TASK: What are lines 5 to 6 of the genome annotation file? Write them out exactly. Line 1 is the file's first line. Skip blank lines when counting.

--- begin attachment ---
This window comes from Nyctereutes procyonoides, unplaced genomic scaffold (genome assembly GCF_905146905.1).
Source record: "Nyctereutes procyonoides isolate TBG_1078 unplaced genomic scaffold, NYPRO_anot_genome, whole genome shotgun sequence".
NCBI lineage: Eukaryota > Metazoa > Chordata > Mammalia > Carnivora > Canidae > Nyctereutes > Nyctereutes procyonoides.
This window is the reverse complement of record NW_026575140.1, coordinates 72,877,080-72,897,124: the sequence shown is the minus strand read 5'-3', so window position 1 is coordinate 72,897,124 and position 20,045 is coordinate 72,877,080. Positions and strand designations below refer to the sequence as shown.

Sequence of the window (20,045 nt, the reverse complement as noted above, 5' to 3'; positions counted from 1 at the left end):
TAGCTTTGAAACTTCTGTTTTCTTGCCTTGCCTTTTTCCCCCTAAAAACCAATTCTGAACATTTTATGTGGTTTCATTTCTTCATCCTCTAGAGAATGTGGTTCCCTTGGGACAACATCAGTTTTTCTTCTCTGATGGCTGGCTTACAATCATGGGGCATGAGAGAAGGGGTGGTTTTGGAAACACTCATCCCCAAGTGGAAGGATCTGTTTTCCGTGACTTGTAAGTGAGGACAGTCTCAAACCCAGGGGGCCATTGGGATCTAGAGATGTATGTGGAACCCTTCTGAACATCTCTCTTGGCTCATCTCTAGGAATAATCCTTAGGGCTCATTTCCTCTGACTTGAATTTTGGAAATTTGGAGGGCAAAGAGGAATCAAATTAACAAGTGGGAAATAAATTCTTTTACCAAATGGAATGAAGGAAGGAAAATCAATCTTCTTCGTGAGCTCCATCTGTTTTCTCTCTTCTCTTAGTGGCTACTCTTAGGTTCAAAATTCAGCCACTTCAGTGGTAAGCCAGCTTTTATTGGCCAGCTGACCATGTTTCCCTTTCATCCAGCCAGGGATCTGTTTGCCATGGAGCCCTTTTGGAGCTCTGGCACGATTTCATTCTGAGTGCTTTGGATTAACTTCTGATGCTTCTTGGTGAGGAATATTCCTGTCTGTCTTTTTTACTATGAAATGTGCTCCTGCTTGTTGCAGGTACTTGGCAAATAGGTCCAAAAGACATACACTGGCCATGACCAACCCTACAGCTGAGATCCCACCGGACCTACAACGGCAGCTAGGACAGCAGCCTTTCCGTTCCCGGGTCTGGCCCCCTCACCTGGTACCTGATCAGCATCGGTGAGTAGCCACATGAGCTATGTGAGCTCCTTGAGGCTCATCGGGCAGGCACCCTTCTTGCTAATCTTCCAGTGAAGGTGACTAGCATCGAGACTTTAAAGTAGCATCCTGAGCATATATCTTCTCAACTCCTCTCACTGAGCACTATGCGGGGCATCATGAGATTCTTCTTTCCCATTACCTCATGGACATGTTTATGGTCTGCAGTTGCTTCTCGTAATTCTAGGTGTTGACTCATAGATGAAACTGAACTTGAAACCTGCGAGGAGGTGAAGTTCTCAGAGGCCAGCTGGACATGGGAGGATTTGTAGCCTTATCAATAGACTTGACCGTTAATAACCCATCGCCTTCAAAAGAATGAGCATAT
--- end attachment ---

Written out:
Sequence of the window (20,045 nt, the reverse complement as noted above, 5' to 3'; positions counted from 1 at the left end):
TAGCTTTGAAACTTCTGTTTTCTTGCCTTGCCTTTTTCCCCCTAAAAACCAATTCTGAACATTTTATGTGGTTTCATTTCTTCATCCTCTAGAGAATGTGGTTCCCTTGGGACAACATCAGTTTTTCTTCTCTGATGGCTGGCTTACAATCATGGGGCATGAGAGAAGGGGTGGTTTTGGAAACACTCATCCCCAAGTGGAAGGATCTGTTTTCCGTGACTTGTAAGTGAGGACAGTCTCAAACCCAGGGGGCCATTGGGATCTAGAGATGTATGTGGAACCCTTCTGAACATCTCTCTTGGCTCATCTCTAGGAATAATCCTTAGGGCTCATTTCCTCTGACTTGAATTTTGGAAATTTGGAGGGCAAAGAGGAATCAAATTAACAAGTGGGAAATAAATTCTTTTACCAAATGGAATGAAGGAAGGAAAATCAATCTTCTTCGTGAGCTCCATCTGTTTTCTCTCTTCTCTTAGTGGCTACTCTTAGGTTCAAAATTCAGCCACTTCAGTGGTAAGCCAGCTTTTATTGGCCAGCTGACCATGTTTCCCTTTCATCCAGCCAGGGATCTGTTTGCCATGGAGCCCTTTTGGAGCTCTGGCACGATTTCATTCTGAGTGCTTTGGATTAACTTCTGATGCTTCTTGGTGAGGAATATTCCTGTCTGTCTTTTTTACTATGAAATGTGCTCCTGCTTGTTGCAGGTACTTGGCAAATAGGTCCAAAAGACATACACTGGCCATGACCAACCCTACAGCTGAGATCCCACCGGACCTACAACGGCAGCTAGGACAGCAGCCTTTCCGTTCCCGGGTCTGGCCCCCTCACCTGGTACCTGATCAGCATCGGTGAGTAGCCACATGAGCTATGTGAGCTCCTTGAGGCTCATCGGGCAGGCACCCTTCTTGCTAATCTTCCAGTGAAGGTGACTAGCATCGAGACTTTAAAGTAGCATCCTGAGCATATATCTTCTCAACTCCTCTCACTGAGCACTATGCGGGGCATCATGAGATTCTTCTTTCCCATTACCTCATGGACATGTTTATGGTCTGCAGTTGCTTCTCGTAATTCTAGGTGTTGACTCATAGATGAAACTGAACTTGAAACCTGCGAGGAGGTGAAGTTCTCAGAGGCCAGCTGGACATGGGAGGATTTGTAGCCTTATCAATAGACTTGACCGTTAATAACCCATCGCCTTCAAAAGAATGAGCATAT